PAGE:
More than two years after the catastrophic BP oil spill, environmental groups say billions of dollars BP is expected to spend on restoration should go toward buying tens of thousands of acres of coastal land for conservation, rebuilding Louisiana's eroding wetlands and creating nearly 200 miles of oyster reefs.
The Louisiana Department of Natural Resources says an agreement with the St. Martin Parish School Board has been hammered out to save 640 acres of cypress and hardwood forest under threat of being logged in the Atchafalaya basin.
The school board had allowed the tract to be logged but environmental groups recently intervened and threatened to sue. The lawsuit prompted DNR's conservation plan, according to Dean Wilson, the head of the Atchafalaya Basinkeeper.
Environmentalists oppose cypress logging in south Louisiana because the trees are so hard to grow back.
Lafourche Parish officials say a restoration project aimed at rebuilding beach and dunes at West Belle Pass on Fourchon beach is nearly halfway done.
Progress has been made despite some damage from Tropical Storm Debby in late June.
Lafourche Parish Coastal Zone Administrator Archie Chaisson told The Courier that the restoration project was moving along smoothly with 66 percent of the beach and dune recreation finished. Sand fending to prevent erosion is 44 percent complete.
A small breach on the marsh-covered east bank of the Mississippi River south of New Orleans is giving rise to calls to let the river run wild.
The debate centers on a 77-foot-wide channel the river carved through a levee road in the unused Bohemia spillway in Plaquemines Parish, about 45 miles south of New Orleans. The breach is outside levees that protect thinly populated communities on the sliver of delta that extends south to form Louisiana's boot.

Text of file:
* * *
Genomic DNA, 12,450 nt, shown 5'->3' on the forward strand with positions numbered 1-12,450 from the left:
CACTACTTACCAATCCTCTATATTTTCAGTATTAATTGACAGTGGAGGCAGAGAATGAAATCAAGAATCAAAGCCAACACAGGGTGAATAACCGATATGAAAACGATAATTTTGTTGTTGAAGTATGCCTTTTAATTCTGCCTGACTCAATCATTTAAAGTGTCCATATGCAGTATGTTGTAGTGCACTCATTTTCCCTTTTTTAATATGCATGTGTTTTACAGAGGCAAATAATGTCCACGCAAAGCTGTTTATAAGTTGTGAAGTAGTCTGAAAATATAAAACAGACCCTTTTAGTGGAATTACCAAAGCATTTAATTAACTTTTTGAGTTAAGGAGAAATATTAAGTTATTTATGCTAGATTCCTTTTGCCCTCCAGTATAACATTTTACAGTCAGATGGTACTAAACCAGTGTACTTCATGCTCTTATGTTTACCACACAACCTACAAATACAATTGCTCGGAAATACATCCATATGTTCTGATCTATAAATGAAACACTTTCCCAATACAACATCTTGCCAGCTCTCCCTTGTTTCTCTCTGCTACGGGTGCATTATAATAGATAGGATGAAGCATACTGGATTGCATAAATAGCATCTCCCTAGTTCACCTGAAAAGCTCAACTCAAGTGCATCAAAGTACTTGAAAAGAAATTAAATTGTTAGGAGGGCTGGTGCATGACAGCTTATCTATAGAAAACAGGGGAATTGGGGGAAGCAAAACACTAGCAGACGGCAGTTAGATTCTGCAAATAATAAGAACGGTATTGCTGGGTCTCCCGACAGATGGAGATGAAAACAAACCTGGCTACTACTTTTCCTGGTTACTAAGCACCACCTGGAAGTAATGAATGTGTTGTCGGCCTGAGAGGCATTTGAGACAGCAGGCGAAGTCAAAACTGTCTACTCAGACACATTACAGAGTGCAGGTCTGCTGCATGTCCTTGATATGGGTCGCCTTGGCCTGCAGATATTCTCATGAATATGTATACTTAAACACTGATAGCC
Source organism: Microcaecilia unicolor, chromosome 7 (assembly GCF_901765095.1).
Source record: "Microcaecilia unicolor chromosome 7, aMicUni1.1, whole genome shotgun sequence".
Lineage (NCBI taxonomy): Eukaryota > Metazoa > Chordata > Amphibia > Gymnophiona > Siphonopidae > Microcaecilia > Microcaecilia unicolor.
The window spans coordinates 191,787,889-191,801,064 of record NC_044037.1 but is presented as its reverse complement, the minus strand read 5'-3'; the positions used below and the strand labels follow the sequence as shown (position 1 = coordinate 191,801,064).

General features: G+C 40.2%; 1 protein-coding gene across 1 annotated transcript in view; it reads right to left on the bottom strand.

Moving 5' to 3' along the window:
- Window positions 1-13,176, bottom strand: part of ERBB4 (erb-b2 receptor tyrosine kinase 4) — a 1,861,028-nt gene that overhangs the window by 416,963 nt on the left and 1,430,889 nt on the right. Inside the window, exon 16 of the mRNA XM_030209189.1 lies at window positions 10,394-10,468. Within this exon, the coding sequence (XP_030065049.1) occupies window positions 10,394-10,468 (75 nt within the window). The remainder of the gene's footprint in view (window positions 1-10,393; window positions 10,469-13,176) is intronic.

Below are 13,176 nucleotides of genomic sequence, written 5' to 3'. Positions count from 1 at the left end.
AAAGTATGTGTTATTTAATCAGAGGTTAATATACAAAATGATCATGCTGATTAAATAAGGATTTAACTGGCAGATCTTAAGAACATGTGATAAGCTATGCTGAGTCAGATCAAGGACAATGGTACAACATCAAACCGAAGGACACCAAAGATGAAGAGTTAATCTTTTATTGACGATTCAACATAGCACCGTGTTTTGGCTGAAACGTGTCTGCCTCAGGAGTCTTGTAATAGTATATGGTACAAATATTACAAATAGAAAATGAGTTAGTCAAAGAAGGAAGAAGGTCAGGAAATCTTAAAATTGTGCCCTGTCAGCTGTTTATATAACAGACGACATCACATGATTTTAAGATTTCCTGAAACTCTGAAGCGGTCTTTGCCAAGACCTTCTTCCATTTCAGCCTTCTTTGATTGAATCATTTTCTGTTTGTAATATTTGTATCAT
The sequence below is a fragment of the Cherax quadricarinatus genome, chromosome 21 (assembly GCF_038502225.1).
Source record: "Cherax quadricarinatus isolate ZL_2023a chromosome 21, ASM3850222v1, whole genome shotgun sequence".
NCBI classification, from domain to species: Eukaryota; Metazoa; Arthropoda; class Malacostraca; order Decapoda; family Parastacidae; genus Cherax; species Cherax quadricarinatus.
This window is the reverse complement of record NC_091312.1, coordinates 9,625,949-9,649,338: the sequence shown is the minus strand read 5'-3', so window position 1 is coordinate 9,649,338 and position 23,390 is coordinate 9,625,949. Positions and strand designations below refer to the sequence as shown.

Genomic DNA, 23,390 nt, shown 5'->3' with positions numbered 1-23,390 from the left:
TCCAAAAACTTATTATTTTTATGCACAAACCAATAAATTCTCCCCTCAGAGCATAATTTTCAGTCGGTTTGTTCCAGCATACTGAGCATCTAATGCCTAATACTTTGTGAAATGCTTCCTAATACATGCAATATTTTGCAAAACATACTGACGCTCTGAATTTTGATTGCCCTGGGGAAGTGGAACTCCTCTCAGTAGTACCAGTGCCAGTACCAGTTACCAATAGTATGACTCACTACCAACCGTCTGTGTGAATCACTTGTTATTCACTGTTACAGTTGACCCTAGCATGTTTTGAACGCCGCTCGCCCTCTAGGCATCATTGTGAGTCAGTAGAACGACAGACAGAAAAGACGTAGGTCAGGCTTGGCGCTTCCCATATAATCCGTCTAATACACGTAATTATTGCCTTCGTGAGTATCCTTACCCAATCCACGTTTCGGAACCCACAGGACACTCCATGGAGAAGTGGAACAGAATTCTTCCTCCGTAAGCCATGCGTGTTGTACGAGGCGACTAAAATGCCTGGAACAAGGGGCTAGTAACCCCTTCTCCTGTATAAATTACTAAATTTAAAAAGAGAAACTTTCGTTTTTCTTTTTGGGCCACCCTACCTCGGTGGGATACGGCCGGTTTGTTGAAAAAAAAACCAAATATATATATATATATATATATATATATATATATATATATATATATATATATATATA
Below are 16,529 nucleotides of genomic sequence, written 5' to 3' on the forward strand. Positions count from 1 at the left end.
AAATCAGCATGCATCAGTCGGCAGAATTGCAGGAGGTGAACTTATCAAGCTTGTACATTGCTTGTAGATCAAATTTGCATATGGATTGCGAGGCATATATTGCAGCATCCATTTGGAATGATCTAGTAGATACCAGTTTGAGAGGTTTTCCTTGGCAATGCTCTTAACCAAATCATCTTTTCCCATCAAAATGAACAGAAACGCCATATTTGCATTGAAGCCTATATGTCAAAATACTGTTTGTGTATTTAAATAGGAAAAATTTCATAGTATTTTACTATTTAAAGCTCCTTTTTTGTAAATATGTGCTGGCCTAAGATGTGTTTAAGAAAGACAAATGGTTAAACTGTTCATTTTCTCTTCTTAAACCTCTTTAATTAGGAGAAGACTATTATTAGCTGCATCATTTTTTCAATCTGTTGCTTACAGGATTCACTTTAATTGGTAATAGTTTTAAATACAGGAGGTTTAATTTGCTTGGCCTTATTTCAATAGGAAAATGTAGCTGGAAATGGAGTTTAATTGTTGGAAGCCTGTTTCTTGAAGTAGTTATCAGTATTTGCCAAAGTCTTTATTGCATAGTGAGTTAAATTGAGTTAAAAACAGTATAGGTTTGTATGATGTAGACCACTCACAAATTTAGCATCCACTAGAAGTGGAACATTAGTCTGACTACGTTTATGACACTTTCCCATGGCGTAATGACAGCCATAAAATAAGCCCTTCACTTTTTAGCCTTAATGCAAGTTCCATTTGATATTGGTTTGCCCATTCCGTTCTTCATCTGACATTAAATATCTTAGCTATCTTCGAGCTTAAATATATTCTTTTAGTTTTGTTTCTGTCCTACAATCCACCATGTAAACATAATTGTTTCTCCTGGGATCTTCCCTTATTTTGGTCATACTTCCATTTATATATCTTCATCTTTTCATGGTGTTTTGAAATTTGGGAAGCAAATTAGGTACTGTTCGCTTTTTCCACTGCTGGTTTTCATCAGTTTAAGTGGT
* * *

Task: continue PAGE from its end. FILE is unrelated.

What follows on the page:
U.S. Sen. David Vitter is highlighting his role as Louisiana's lone member on the congressional committee that drew up a final version of the federal highway bill. But he's omitting the detail that the bill blows an $859 million hole in Louisiana's Medicaid funding.
As President Barack Obama was set to sign the measure into law Friday, Louisiana's Democrats were questioning Vitter's role in slashing the Medicaid dollars and asking if he fought against the cuts.
Legislation assigning 80 percent of BP’s Clean Water Act fines to Gulf Coast states most affected by its oil spill has been approved by Congress. The landmark legislation included in the Transportation Bill is expected to mean billions of dollars for Louisiana.
BATON ROUGE — A scientific study has found that heavily oiled areas in Barataria Bay showed twice the normal land erosion rates in the year and a half after the massive BP oil leak in 2010. The study found oil killed marsh plants and that led to the higher rates of erosion.
Some of Louisiana's best known musicians have joined forces in an ongoing effort to help save Louisiana's coast and at the New Orleans Jazz and Heritage Festival fans will reap the benefits of the homegrown collaboration.
On Saturday, Voice of the Wetlands All-Stars featuring Tab Benoit, Dr. John, Cyril Neville, Anders Osbourne, Big Chief Monk Boudreaux, Johnny Vidacovich, Johnny Sansone and Waylon Thibodeaux hit the Acura Stage — the festival's largest — just before another headliner: Tom Petty and the Heartbreakers.
Pictured here on April 13, 2011, Barataria Bay — part of Louisiana's Barataria Basin — was one of the hardest hit areas in the aftermath of the Deepwater Horizon oil rig explosion. Today, obvious signs of the spill have faded, but communities are still reeling from its effects.
Credit Mario Tama / Getty Images
Orange Beach, Ala., Environmental Manager Phillip West holds a tar ball that has washed onto the area's sugar-white sand beaches. He says the clumps of weathered oil come in when the surf is rough — an indication that two years later, there's still oil lingering offshore.
Credit Debbie Elliott / NPR
Two years later, this Bay Jimmy island is part of 200 miles of Louisiana shoreline still fouled by the BP oil spill. A layer of oil has hardened along the coast, creating a thick layer of asphalt-like tar that's choking the edge of the marsh and accelerating an already alarming rate of coastal erosion.
It's been two years since the Deepwater Horizon exploded in the Gulf of Mexico, killing 11 rig workers and unleashing the worst oil spill in U.S. history. The oil has long stopped flowing and BP spent billions of dollars to clean up oiled beaches and waterways, but the disaster isn't necessarily over.
Oil fouled some 1,100 miles of Gulf Coast shoreline, but today, in most spots, you can't see obvious signs of the spill. In Orange Beach, Ala., the clear emerald waters of the Gulf roll onto sugar-white sand beaches.